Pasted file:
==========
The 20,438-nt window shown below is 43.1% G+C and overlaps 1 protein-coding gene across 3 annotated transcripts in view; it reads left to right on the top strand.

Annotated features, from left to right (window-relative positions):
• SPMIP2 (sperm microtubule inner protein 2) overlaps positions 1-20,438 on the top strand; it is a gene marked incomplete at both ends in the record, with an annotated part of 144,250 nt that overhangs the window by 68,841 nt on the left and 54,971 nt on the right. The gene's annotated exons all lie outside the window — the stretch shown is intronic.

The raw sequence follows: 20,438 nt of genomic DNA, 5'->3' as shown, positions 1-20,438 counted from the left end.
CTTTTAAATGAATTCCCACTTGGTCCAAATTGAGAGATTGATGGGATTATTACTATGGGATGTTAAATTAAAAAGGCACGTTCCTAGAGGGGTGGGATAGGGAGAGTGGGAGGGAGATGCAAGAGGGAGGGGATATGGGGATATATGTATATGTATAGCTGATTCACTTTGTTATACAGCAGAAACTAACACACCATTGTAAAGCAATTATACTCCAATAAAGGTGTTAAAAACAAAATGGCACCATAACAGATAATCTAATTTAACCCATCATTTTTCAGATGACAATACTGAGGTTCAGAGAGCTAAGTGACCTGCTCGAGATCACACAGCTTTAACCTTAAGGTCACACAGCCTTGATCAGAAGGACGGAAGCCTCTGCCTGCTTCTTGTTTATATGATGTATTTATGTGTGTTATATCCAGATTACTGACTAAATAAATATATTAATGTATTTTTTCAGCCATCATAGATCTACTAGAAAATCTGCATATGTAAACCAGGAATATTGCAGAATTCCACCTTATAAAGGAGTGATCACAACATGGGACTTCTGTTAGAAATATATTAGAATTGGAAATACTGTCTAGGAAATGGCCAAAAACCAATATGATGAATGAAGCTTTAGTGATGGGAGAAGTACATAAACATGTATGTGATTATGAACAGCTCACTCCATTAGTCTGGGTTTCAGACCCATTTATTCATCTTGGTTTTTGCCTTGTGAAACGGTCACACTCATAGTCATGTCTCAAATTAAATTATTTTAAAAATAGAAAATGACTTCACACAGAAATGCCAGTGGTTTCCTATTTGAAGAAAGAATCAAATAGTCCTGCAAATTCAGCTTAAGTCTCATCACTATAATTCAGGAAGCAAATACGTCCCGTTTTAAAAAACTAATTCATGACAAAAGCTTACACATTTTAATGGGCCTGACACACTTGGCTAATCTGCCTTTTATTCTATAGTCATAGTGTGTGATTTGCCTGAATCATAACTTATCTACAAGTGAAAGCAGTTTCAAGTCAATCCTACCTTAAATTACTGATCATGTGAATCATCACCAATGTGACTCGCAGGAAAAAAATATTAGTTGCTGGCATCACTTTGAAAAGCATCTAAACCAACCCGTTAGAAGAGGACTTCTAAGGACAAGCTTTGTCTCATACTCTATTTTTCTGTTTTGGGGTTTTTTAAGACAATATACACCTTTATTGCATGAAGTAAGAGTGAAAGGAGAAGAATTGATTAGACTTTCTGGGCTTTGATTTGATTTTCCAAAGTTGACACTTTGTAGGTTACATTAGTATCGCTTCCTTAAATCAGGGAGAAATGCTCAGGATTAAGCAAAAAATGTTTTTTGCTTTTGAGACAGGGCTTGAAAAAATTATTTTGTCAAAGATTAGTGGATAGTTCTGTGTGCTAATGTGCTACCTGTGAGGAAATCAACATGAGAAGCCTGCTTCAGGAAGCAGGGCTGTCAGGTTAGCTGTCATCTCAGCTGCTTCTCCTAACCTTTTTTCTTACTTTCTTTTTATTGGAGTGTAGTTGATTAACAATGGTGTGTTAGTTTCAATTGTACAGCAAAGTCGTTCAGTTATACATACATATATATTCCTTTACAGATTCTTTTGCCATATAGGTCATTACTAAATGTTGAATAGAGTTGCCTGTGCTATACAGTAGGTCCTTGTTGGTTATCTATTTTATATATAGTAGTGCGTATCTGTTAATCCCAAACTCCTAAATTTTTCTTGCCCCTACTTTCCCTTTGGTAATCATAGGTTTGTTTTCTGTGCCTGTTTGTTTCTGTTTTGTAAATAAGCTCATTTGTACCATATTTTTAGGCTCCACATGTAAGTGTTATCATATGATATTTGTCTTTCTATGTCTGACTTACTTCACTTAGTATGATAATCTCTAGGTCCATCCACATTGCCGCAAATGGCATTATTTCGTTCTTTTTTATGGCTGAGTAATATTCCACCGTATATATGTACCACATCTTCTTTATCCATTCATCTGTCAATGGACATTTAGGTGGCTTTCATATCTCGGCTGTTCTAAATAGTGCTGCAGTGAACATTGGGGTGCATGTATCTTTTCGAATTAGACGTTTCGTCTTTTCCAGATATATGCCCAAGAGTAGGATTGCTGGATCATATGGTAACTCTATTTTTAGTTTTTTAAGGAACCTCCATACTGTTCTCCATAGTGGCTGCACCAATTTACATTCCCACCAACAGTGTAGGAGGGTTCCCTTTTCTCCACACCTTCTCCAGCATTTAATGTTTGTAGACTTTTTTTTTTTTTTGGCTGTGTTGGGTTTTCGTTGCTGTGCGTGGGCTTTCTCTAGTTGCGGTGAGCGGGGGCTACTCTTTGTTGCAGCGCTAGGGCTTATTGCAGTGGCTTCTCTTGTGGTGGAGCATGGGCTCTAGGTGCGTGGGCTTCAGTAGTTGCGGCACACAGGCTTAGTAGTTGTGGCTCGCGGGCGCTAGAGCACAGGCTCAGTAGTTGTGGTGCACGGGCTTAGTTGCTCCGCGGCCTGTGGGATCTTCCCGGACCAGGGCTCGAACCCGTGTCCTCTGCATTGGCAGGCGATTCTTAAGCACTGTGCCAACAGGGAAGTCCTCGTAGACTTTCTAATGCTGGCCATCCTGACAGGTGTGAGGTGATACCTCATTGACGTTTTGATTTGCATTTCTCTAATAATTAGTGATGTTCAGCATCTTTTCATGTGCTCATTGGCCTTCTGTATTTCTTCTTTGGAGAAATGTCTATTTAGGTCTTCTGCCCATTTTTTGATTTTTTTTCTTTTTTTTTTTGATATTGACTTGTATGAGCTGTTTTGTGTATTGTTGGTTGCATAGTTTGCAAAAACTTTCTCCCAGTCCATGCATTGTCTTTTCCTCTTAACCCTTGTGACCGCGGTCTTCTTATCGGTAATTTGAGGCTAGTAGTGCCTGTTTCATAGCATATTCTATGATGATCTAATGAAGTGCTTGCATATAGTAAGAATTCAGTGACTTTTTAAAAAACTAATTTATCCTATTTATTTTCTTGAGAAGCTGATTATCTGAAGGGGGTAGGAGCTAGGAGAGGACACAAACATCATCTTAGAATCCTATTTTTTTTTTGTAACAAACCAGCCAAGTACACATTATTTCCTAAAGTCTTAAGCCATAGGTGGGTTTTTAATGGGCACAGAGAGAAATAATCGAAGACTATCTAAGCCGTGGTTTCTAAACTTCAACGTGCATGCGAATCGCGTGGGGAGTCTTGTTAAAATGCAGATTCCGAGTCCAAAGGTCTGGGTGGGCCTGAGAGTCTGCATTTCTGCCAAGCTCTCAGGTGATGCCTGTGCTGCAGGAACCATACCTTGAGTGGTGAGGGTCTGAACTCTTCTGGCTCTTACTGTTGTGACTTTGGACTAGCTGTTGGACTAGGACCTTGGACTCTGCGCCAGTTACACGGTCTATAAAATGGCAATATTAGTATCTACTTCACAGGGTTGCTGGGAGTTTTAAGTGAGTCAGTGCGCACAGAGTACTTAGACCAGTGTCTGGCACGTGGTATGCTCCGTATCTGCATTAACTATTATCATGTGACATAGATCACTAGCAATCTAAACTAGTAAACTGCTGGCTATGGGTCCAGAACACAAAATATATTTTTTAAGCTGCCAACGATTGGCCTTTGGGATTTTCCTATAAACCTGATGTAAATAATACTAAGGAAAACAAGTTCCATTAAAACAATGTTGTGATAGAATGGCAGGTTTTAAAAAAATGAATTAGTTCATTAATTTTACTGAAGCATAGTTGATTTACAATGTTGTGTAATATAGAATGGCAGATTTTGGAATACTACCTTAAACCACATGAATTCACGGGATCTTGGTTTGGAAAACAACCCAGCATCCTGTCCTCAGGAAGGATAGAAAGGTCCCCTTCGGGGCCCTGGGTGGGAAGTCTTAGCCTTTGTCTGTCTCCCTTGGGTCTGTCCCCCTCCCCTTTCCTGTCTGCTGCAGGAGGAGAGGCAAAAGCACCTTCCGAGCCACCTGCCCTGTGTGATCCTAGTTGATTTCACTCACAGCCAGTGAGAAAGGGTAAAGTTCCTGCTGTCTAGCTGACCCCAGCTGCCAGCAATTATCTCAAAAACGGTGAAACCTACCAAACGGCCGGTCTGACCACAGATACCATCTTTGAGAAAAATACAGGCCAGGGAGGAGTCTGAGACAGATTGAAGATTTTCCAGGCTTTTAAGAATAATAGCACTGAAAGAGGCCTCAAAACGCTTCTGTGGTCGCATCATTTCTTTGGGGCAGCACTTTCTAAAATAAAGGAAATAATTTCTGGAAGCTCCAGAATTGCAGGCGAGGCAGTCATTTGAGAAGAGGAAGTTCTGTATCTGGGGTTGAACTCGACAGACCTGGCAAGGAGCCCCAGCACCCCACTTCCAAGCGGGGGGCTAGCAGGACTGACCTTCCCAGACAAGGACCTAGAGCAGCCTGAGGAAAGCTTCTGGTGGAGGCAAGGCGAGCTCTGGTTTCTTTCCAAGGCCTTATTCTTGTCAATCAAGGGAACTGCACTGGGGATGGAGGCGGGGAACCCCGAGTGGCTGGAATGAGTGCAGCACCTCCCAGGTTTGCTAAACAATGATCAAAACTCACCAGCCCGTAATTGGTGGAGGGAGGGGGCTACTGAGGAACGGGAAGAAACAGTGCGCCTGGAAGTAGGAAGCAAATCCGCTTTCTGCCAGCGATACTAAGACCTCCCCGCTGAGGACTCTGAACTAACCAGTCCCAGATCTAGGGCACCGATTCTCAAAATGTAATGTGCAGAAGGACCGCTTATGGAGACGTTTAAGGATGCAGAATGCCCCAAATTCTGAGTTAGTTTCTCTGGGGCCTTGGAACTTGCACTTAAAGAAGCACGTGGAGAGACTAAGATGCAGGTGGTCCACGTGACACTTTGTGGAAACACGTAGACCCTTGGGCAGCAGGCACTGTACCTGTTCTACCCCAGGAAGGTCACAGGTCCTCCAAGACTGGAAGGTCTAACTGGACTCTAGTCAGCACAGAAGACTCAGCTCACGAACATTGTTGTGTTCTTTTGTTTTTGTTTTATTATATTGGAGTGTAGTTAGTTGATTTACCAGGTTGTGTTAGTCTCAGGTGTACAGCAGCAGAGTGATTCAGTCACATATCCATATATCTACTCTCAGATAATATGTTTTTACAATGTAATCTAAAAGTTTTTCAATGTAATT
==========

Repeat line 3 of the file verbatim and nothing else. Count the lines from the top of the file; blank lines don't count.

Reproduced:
• SPMIP2 (sperm microtubule inner protein 2) overlaps positions 1-20,438 on the top strand; it is a gene marked incomplete at both ends in the record, with an annotated part of 144,250 nt that overhangs the window by 68,841 nt on the left and 54,971 nt on the right. The gene's annotated exons all lie outside the window — the stretch shown is intronic.